Wills on Walls: Top ten tips

IN the coming years there will be a large number of new longwall projects in Australia and overseas. New projects and replacement of older equipment throughout the coalfields is inevitable. It is important to remember that whatever you buy it is going to be around for at least 10 to 20 years.
Wills on Walls: Top ten tips Wills on Walls: Top ten tips Wills on Walls: Top ten tips Wills on Walls: Top ten tips Wills on Walls: Top ten tips


Staff Reporter

Published in March 2010 Australian Longwall Magazine

Here is my basic list of top 10 tips for consideration when specifying your new longwall.

10. Keep it simple

All too often we expect a roof support to do too many things. The more jobs it has to do, the more compromised the design. It becomes a jack of all trades and a master of none. Be specific about the height range required. A large height range means a bigger leg angle and therefore less tonnes going into the roof when operating in the lower end.

Specify a realistic transport height of the supports. The smaller the transport height, the more the support design is compromised. At the end of the day, a longwall is a complex integration of many components but keep the specification as simple as possible.

Good examples: West Cliff, Ulan, New Denmark

9. Surface communications

The ability to pipe all equipment data to the surface is an invaluable tool for maintenance and for operational monitoring of the longwall, such as strata control. Surface communications are now so “smart” that live information can be analysed many thousands of miles away. I highly recommend using pressure transducers in all support legs.

Good examples: Beltana, Tahmoor, Crinum

8. Working environment

People still have to work on longwalls and travelling through them many times a day can be hazardous. Ensure a good travel way with good lighting for operator comfort. All longwall equipment should be fitted with dust suppression equipment including the powered supports. Adopt slab-type relay bars in lower seam sections.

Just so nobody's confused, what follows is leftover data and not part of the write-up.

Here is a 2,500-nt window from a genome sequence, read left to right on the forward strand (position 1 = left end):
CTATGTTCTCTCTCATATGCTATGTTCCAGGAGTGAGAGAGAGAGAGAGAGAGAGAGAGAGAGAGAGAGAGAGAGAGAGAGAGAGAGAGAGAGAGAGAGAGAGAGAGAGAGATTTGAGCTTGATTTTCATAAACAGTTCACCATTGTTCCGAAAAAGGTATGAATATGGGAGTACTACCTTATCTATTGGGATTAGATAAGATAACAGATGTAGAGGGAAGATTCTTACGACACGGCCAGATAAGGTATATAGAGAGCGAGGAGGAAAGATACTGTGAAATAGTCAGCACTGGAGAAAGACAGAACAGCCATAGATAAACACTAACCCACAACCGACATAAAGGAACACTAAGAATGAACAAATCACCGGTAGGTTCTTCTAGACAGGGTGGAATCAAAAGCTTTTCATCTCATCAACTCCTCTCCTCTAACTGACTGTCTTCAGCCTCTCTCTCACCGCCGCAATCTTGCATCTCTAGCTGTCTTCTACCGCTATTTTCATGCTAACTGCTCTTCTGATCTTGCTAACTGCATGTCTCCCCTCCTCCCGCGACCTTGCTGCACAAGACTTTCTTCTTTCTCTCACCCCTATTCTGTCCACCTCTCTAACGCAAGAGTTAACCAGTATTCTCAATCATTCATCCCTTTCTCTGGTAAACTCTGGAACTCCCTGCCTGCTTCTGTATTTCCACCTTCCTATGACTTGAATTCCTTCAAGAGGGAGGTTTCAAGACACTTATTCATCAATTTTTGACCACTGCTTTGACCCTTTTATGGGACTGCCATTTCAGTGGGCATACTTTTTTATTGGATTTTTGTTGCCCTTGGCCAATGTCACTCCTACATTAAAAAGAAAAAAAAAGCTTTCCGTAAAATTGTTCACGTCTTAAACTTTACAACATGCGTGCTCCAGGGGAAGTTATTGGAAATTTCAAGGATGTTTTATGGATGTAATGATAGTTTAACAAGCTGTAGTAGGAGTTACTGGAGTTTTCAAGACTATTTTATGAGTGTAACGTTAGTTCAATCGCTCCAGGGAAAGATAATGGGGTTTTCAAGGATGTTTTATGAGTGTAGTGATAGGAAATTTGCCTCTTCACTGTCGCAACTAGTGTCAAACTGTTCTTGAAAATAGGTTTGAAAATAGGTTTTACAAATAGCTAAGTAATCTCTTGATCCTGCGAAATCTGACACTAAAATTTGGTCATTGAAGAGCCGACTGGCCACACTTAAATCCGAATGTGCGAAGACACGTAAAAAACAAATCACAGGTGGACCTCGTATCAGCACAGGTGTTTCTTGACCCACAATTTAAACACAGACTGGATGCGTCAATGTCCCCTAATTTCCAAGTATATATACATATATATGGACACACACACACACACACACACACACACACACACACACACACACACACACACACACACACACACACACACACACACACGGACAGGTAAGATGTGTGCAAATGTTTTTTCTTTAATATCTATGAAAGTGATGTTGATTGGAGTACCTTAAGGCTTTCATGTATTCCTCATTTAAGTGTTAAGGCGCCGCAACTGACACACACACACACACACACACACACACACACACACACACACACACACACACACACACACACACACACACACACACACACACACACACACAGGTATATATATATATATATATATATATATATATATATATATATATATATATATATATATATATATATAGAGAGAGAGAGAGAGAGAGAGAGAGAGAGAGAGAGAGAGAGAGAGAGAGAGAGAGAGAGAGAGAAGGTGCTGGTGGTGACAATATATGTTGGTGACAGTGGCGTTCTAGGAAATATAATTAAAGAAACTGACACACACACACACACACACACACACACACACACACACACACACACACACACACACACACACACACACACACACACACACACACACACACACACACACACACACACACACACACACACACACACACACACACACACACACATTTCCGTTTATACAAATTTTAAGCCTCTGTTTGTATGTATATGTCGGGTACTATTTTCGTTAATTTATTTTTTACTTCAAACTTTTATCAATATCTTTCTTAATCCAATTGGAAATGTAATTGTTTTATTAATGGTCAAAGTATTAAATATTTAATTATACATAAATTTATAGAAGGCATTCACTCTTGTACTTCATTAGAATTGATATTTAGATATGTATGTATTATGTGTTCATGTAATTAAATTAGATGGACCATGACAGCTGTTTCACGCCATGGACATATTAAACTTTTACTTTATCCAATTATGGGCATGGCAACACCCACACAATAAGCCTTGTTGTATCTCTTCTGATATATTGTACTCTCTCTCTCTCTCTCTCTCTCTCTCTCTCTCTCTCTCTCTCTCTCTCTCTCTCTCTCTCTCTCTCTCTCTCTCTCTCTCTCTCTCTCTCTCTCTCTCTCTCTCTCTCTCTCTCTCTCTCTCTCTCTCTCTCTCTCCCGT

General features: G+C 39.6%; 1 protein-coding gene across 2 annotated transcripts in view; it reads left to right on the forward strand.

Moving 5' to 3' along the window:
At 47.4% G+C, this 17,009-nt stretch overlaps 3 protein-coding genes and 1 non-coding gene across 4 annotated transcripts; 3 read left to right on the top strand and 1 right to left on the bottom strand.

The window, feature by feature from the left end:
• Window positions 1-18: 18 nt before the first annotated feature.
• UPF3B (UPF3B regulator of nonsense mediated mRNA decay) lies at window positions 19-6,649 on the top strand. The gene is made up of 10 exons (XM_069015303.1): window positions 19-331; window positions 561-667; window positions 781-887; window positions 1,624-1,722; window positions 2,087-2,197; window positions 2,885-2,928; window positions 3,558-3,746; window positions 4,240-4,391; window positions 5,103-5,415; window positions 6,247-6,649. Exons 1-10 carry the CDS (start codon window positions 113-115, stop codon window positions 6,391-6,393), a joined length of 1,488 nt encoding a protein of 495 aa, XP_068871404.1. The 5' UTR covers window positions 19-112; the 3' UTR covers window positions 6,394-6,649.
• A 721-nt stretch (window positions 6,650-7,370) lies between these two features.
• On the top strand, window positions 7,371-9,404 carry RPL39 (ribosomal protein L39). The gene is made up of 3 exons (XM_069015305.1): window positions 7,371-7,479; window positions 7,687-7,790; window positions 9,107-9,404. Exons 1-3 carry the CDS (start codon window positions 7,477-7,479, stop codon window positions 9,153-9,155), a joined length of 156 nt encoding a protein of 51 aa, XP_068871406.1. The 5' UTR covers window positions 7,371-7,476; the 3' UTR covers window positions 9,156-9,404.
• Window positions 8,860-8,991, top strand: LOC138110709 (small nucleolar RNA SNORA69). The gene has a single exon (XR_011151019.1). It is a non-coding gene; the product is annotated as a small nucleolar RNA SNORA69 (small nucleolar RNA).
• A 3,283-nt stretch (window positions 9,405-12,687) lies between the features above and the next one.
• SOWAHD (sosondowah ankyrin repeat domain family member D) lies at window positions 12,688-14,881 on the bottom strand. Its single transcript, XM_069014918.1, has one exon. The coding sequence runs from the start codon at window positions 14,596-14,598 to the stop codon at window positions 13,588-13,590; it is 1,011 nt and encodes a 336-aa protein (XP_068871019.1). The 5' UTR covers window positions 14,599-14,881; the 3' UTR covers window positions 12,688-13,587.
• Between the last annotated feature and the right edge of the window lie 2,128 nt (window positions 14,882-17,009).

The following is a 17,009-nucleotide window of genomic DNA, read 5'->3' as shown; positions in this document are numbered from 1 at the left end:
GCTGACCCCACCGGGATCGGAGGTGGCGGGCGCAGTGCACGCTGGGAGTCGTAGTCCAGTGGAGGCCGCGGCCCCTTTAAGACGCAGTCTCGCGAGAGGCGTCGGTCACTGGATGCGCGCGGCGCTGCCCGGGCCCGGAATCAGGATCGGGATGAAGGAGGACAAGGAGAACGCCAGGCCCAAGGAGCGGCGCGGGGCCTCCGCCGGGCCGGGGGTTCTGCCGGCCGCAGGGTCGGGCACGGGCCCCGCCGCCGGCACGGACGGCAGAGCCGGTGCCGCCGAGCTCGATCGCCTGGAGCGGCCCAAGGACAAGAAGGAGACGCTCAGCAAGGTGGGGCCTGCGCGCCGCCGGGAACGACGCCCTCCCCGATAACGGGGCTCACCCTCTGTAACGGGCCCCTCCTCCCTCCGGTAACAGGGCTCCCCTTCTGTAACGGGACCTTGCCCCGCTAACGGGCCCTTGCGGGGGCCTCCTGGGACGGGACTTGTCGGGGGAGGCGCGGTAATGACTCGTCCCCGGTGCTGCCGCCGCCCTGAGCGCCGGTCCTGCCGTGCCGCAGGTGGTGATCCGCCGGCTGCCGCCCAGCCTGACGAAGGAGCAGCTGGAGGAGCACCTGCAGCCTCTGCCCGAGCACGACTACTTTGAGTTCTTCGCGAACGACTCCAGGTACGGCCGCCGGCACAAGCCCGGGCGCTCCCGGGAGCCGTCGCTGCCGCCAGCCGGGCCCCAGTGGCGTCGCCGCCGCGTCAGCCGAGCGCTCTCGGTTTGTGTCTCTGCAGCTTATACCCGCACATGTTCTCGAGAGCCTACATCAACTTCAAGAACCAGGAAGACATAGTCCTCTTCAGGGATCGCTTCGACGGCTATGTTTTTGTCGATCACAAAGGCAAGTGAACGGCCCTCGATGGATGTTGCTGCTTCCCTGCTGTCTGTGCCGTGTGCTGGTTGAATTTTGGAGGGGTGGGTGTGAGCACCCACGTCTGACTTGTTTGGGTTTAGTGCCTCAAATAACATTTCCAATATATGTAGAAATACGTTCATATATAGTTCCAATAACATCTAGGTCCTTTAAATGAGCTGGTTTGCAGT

Good example: Ulan

7. Structural design

Support designers now have a vast array of technologies as well as experience to produce effective and efficient designs. The biggest problem they face is external interference from over-ambitious audits or just plain bonkers specifications.

6. Maintenance

All hoses and components should be well protected but easy to access for maintenance and replacement. During the compatibility phase of the project, the practice changeout of all major components should be exercised. I always recommend craftsmen attend compatibility trials, as they will do the job in real life underground.

Good examples: West Cliff, Ulan

5. Web depth and tip to face

The smaller the web depth, the better your roof control and therefore the more tonnes you will produce. In most instances a web depth of 800mm is optimum. Avoid designing equipment for multiple web options. This will complicate side shield design, interchock hose lengths, relay bar design and D/A ram requirements. Tip to face should be as small as practicable, but certainly no more than 450mm before cut.

4. Automation

Shearer initiation and auto-steering systems are no longer science fiction. They are now standard equipment that perform a very good job with excellent consistency. Utilise the automation to full effect, including gate-end automation.

Good examples: Beltana, Broadmeadow

3. Set to yield ratio

For far too long support manufacturers have had it too easy with a set to yield ratio of 75-80%. Remember that set load determines your roof control not yield load. Specify a set to yield ratio of 90% on your longwall supports for improved roof control.

It makes no difference to the support structures, which are rated way beyond yield load anyway. Use the equipment you have to maximum potential.

2. How big?

The big question: how big should the support rating be? The big answer: as big as you can make it. The higher the support density, the better the roof control.

Another question is how wide? Experience is telling us that wider is better. The limiting factor seems to be AFC power, not geotechnical considerations.

Examples: Ulan, Oaky North, Newlands, Moranbah North, Broadmeadow

1. Power pack design and filtration

This is the heart and kidney of anylongwall system. However, unlike our own body parts we can build multipleredundancies into the power pack andfiltration systems.

Most modern longwalls now operate with a standby pump so that there is no risk of working at reduced flows orpressure. Where high-pressure pumps are used, there should also be a backup HP pump. I recommend high-pressure set pumps to ensure 90% set to yield ratios.

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